Wednesday, March 31, 2021

Chasing Java's release train, from 8 to 16. Part 1: JDK 9, the last big banger ...

A lot has been said about JDK's new 6 months release cadence cycle, and arguably, this is one of the most profound decisions being made in the recent history of the language and JVM platform in general. But if you, like me and other ~60% of the Java developers out there, stuck with JDK 8, the new releases mean little to your day to day job. But the language changes, the standard library changes, the JVM changes and so does the tooling around it. More importantly, the ecosystem also changes by aggressively raising the compatibility baselines. Java in 2021 is not the same as it was in 2020, 2017 and all the more in 2014, when Java 8 has seen the light. The soon to be out JDK 17, the next LTS release, would raise the bar even higher.

So the challenge many of us, seasoned Java developers, are facing is how to stay up to date? The risk of your skills becoming outdated is real. Hence this series of the blog posts: to consolidate the changes in the language, JVM, standard library and tooling over each release, primary from the perspective of the developer. At the end, we should be all set to meet the JDK 17 fully armed. To mention upfront, we are not going to talk about incubating or preview features, nor about come-and-go ones (looking at you, jaotc). Whenever it makes sense, the feature would have a corresponding JEP link, but overall there are many changes not covered by dedicated proposals. I will try to include as much as possible but there are chances some useful features may still slip away.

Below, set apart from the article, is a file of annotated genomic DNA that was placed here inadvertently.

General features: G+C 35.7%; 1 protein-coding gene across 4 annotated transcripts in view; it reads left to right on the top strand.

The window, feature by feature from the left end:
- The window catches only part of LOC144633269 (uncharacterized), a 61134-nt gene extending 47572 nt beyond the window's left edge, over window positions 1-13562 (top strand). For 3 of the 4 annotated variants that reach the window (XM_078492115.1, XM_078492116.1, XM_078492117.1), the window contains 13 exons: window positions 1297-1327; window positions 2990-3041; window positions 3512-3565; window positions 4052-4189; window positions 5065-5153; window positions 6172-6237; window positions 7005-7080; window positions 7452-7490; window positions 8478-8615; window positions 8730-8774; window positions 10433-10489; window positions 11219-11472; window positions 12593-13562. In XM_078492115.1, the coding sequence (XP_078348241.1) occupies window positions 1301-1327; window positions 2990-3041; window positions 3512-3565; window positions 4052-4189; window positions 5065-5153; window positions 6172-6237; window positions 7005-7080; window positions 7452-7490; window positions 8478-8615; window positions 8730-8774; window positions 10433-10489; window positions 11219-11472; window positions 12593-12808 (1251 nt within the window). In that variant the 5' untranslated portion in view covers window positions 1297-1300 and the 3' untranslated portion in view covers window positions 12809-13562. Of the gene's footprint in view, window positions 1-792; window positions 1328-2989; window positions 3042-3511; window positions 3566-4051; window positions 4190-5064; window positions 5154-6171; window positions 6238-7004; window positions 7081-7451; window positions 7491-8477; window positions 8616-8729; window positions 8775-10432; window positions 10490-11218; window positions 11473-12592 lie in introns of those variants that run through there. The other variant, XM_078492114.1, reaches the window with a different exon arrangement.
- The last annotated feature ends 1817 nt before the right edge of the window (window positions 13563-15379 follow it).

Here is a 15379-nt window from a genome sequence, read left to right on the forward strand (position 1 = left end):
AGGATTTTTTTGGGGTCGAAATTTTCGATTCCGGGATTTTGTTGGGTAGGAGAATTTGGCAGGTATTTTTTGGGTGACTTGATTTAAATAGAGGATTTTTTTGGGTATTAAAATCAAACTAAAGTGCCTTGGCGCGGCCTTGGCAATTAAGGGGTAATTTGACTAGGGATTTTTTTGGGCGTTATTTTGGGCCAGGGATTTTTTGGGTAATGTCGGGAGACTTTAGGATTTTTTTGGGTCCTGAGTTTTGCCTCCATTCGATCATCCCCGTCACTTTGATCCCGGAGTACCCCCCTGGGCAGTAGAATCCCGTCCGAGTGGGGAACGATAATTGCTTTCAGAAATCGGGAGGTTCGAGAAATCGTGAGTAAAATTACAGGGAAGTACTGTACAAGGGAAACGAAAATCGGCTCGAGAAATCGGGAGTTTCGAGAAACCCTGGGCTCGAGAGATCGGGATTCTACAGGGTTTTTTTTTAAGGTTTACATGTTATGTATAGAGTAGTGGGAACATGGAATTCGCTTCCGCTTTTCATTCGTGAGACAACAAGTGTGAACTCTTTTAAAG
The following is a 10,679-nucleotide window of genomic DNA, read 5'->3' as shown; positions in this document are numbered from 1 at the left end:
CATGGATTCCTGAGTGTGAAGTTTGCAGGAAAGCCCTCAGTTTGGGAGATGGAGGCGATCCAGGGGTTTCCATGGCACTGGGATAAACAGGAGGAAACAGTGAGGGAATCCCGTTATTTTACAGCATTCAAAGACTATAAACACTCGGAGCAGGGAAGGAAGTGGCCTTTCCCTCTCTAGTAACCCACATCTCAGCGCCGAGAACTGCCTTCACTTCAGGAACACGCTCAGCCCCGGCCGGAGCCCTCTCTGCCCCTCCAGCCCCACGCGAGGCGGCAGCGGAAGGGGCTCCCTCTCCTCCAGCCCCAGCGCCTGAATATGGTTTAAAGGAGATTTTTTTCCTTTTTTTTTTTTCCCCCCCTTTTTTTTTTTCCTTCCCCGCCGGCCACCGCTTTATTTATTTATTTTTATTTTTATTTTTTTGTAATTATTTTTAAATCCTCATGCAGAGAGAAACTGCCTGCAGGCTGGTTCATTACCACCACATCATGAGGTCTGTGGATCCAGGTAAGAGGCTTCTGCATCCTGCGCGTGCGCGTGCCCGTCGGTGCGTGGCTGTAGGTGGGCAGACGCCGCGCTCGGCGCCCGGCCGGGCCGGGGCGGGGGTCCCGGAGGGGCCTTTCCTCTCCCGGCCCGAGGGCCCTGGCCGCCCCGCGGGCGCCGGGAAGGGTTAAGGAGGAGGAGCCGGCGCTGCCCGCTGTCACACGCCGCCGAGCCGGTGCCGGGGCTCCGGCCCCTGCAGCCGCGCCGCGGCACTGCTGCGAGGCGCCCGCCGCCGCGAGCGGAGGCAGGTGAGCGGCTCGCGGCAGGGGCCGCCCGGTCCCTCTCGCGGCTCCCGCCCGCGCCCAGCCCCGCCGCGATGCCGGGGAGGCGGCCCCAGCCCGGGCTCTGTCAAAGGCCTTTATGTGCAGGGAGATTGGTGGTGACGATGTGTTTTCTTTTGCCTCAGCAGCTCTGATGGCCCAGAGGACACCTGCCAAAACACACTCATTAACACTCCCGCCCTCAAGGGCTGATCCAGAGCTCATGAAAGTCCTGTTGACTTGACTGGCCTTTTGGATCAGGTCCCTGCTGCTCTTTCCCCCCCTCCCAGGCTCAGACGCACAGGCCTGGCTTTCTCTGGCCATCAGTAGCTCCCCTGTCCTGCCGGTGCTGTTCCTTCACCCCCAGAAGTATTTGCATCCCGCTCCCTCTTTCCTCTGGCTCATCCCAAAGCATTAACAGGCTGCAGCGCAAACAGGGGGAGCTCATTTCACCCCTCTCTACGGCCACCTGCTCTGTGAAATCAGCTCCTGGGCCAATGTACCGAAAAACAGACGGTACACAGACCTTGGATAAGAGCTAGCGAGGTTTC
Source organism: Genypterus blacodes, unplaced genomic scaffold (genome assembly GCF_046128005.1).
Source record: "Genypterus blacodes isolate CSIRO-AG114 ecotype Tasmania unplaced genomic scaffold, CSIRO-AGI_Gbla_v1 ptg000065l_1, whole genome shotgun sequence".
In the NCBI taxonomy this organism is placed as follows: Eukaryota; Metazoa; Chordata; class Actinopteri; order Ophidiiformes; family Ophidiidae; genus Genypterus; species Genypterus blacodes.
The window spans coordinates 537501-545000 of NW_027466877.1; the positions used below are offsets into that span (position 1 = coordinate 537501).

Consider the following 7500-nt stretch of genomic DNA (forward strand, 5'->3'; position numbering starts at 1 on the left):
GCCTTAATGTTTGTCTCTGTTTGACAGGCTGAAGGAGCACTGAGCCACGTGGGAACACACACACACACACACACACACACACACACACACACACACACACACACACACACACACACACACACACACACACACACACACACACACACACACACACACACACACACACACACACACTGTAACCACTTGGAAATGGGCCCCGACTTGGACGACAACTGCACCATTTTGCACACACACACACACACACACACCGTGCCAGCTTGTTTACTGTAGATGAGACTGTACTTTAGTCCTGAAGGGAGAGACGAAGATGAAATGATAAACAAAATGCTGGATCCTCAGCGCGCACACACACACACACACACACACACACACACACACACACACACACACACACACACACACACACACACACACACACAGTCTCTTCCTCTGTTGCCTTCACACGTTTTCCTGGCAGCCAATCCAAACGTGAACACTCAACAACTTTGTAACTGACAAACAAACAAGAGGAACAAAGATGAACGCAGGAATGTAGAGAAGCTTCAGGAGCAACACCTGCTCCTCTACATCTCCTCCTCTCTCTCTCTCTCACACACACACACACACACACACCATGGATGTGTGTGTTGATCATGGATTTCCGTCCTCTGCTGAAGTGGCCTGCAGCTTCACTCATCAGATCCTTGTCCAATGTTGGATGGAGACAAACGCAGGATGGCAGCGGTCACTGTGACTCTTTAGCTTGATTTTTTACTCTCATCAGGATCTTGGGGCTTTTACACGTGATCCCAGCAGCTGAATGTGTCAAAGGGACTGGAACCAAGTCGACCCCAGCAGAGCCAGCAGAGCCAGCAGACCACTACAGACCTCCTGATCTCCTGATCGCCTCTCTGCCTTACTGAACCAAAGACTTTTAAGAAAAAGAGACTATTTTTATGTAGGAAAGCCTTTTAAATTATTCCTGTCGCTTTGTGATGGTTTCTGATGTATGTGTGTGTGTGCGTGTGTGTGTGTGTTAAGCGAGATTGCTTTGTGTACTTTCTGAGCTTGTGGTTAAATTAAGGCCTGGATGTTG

With that, let us open the stage with JDK 8.


Unsurprisingly, JDK 8 does not only receive the security patches and bugfixes but gets some of the new features from the upstream. The two notable ones are:
  • Improved Docker container detection and resource configuration usage: since 8u191, the JVM is fully container-aware (see please JDK-8146115). The support is only available on Linux based platforms and enabled by default.

  • JFR backport: since 8u262, JFR is supported seamlessly (see please JDK-8223147), no need to pass -XX:+UnlockCommercialFeatures and alike anymore

Although not strictly related, thanks to the JFR backport, the latest JDK Mission Control 8 release comes very handy to everyone. Hopefully, your organization does update to the recent JDK patch releases on the regular basis and these features are already available to you.


The JDK 9 release was just huge (90+ JEPs): not only from the perspective of the bundled features, but also from the impact on the platform and ecosystem. It was 2017 but even today the groundwork established by JDK 9 still continues. Let us take a look at the major features which went into it.

The JDK 9 changeset was massive, at the same time - this is the last big bang release. We have covered most interesting pieces of it, at least from the developer's point of view. In the upcoming posts we are going to dissect other releases, one by one, and reveal the hidden gems of each.

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